Once you ven­ture up the hill be­hind the house, there is a lit­tle peat but, mostly, it’s solid gran­ite un­der­foot, cov­ered with moss. Over the years, an in­ge­nious tech­nique has been per­fected. ‘We clear the rocks of moss with a knife and a wire brush and we use the moss to cre­ate a soil. We roll it up, let it rot and then plant trees—tiny ones— straight into sphag­num moss.’

As well as the rhodo­den­drons, there are some ex­quis­ite trees. There are nearly 100 ac­ers, nu­mer­ous sor­buses, liq­uidambar, red oak and Nyssa syl­vat­ica to in­ten­sify the fiery au­tumn colour, and a stand of the el­e­gant, glossy-leaved Nothofa­gus antarc­tica that’s Nor­rie’s ‘favourite tree and the tough­est tree you’re ever likely to see’.

Fi­nally, Anna’s mother, Faith Raven, was able to de­clare that Ard Daraich ‘cer­tainly had turned into a house in the for­est’. Anna had grown up spend­ing her school hol­i­days on the ram­bling fam­ily es­tate of Ard­tor­nish only 30 miles away, so join­ing Nor­rie here in 2002 felt like com­ing home. Anna is a land­scape artist whose work is an ex­plo­ration of the re­la­tion­ship be­tween the ex­te­rior en­vi­ron­ment and in­ter­nal feel­ing.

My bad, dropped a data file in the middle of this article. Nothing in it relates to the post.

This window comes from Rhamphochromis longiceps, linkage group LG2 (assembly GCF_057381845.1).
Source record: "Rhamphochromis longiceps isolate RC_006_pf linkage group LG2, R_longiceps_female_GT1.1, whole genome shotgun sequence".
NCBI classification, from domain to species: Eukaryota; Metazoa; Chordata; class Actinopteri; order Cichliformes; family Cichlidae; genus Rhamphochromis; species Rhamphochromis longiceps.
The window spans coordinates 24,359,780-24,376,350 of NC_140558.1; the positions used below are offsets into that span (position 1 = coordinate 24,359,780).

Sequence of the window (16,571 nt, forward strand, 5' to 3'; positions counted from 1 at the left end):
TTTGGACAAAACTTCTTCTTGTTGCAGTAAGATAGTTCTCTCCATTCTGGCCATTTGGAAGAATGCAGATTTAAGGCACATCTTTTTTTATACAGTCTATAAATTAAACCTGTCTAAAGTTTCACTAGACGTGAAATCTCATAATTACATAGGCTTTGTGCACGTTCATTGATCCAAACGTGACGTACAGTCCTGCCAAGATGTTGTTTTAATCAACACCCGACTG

She’s a pas­sion­ate gar­dener from an­other em­i­nent gar­den­ing fam­ily—her fa­ther was the clas­si­cist and am­a­teur botanist John Raven and one of her sis­ters is gar­dener and writer Sarah Raven—but what she loves most about the gar­den at Ard Daraich is the moss. She re­mem­bers fall­ing in love with ‘the in­de­fin­able green of moss’ when she was a lit­tle girl and dream­ing of ‘be­ing small enough to find shelter in all that olive-green vel­vet’. She’s known to head up the hill­side ‘with a hand brush, sweep­ing old leaves and dead grass away from my ta­pes­try of green where the need for other plants of­ten feels su­per­flu­ous’.